My all-time favorite piece of advice to APs: keep your mouth shut.
No, I’m not suggesting you should sit in silence, playing in an expressionless an robotic manner. Good acts are valuable, and cultivating the right table image can pay dividends. Emphasis: good acts; the right table image.
New APs tend to spend a lot of time thinking about their acts, but much of that is time wasted. In fact, a lot of the stuff that gets utilized by new APs under the guise of presenting a carefully calculated image to the casino can actually be a red flag.
How many 20-somethings in suits, dressed to the nines, do you see in casinos betting money? I can almost guarantee you that anyone fitting this description that’s not betting quarters or less is an AP. Bonus points if they’re wearing a suit with slip on sneakers.
Even more of a red flag is the table talk that gets passed off as an act. You want the casino to think you’re a degenerate? Then play like one! Your endless remarks about the “flow of the cards” and other such nonsense only serve as an indicator that you’re an observant player who is paying attention to the game.
Civilians that do this get the pass because their style of play is a clear indicator that they believe what they say. When APs engage in voodoo theories, they’re eventually forced to contradict their premises. They’re setting themselves up to get caught in a lie.
I recently played at a table with a couple of players who were obviously not complete squares. They weren’t APs, but they likely had a small edge on the game they were playing. The decision-maker in this crew absolutely would not shut up, commenting on every turn of the cards and spouting off countless inane theories that he clearly didn’t actually believe.
Not five minutes after carefully “explaining” to his partner that dropping his bet size was a good idea because of the current flow of the cards, this player went on a rant about how gamblers shouldn’t be superstitious. His commentary and inevitable self-contradiction made their play more conspicuous, not less.
The thing is, acting is actually really hard, and most of us aren’t at all good at it. Every time we make a statement that we don’t believe, or give a false answers to a question, we’re increasing the probability of getting caught in a lie. When we wear ridiculous costumes or indulge in over-the-top acts, we’re only fooling the simplest of the simple. There are lots of people out there that can spot a phony, and some of those people also happen to work in casinos.
If the pit boss asks where you’re from and you answer with a city you know nothing about, you’d better hope they—or anyone else at the table—are not familiar with it either. If someone asks what you do for a living and you respond with a job you can’t speak about in great detail or that doesn’t match up with your table image, then you’re asking for trouble. If your act is far removed from your real personality and you’re not an accomplished method actor, then I’d bet you’re fooling people as well as you may think you are.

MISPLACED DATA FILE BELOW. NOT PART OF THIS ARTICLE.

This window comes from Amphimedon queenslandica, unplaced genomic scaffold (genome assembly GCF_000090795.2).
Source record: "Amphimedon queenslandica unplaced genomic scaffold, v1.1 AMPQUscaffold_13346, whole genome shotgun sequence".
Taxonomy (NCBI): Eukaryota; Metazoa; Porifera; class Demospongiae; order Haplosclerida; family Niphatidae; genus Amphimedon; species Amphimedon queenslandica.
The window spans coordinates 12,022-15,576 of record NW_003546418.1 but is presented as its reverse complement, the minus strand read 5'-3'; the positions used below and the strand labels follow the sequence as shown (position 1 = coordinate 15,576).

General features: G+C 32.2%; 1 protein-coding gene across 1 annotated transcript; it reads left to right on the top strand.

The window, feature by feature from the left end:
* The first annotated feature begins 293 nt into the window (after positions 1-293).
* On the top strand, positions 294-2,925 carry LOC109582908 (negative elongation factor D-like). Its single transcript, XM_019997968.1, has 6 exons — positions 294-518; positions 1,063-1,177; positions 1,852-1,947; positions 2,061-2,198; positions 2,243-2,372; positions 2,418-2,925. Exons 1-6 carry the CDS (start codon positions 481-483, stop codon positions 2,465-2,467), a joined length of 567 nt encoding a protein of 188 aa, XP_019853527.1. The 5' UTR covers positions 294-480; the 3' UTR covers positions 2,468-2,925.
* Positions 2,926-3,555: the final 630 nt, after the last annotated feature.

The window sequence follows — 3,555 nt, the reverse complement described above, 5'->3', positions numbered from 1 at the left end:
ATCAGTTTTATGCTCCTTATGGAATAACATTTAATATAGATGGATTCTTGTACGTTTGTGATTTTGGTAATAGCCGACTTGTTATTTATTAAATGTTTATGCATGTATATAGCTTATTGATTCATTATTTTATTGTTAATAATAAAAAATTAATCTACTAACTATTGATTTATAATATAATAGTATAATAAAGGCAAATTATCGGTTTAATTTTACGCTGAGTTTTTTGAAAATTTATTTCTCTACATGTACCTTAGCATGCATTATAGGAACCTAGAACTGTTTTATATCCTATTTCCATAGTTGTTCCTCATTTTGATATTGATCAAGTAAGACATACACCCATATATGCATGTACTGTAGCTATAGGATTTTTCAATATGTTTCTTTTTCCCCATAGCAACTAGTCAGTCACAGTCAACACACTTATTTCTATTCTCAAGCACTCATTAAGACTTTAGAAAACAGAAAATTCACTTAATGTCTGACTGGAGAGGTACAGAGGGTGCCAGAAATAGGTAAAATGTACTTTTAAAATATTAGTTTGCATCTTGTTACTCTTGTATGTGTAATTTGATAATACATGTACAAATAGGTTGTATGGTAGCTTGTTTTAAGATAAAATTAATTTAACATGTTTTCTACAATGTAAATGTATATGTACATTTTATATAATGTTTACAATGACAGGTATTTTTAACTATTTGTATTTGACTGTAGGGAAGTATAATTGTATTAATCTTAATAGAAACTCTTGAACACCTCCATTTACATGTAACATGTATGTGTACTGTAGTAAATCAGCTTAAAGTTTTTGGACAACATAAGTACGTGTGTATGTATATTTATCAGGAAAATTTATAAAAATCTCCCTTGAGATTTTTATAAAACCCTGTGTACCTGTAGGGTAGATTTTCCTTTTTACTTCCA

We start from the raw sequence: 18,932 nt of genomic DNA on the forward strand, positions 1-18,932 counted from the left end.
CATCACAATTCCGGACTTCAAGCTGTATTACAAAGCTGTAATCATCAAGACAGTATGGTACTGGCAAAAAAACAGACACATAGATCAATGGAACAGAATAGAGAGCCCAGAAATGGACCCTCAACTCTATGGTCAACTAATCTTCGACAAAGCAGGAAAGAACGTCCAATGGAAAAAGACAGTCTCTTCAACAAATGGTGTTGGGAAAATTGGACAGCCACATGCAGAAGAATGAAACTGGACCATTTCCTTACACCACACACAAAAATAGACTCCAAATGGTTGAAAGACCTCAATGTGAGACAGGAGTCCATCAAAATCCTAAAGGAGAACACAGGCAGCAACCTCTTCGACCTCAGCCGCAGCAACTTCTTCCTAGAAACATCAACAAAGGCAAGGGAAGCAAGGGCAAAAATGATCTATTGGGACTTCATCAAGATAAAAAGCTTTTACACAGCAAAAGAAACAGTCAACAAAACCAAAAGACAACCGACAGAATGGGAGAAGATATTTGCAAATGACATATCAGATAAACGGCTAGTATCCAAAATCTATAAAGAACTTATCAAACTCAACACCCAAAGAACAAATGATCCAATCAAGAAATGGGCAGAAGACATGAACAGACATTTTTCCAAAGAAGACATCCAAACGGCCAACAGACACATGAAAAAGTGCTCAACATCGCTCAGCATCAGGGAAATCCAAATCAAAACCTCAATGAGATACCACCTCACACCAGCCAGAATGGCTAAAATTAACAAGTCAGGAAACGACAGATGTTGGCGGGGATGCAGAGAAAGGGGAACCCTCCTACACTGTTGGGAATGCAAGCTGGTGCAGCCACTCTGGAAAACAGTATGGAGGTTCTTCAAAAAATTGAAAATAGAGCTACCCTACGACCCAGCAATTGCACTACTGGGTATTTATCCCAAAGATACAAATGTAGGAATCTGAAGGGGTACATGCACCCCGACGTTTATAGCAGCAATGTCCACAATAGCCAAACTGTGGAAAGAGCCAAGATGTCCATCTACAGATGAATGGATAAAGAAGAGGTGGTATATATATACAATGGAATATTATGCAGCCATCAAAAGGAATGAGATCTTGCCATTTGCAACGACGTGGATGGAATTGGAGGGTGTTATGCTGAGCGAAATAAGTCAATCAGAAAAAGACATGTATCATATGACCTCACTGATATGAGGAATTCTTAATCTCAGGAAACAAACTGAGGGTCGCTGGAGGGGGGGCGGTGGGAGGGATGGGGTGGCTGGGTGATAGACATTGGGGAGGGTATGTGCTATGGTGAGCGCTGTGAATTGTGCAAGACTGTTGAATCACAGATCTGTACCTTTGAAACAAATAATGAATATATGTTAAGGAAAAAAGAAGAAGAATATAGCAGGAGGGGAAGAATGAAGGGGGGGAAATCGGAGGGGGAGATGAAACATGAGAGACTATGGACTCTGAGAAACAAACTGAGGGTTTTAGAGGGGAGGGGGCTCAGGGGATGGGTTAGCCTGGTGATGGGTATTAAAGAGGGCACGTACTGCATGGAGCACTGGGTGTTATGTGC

Instead, I recommend keeping your mouth shut. Talk about stuff that you know and are legitimately interested in. When you feel compelled to toss some nonsense into the conversation, think twice. You’ll get away with it most of the time, but eventually you’ll put yourself in a tough spot, and one that’s almost certainly unnecessary.
In my opinion, the best acts are the ones that are hardly acts at all. That’s not any new insight—I’ve heard and read the same from multiple APs. But it’s absolutely true: if your act is just a slightly different version of your actual self, then you’re far less likely to get caught in a lie.
Casino surveillance folks have an acronym for players and actions that appear a little off—JDLR: just doesn’t look right. Visually, something is out of place, and operators with good JDLR sense will take a little extra time to watch someone if they set it off.
At the tables, the words that come out of your mouth are the actions that set off JDLR alarms.
A fidgety character betting minimum on a table that’s bleeding chips to a big play, while compulsively looking up at the cameras is going to get a closer look from an alert surveillance operator. A kid at the table talking up an implausible career and expounding on various gambling superstitions while playing flawless basic strategy isn’t going to smell right to an alert dealer, or floor person, or pit boss, or civilian eager to poke holes in the story once the player leaves the table for a bathroom break.
Keep it simple, stick with what you know, and unless you’re extremely confident that what you’re saying doesn’t carry the risk of setting off any bullshit detectors, just keep your mouth shut.
Blake Phillips is a professional advantage player and contributing editor to AP Street. Contact him at email@example.com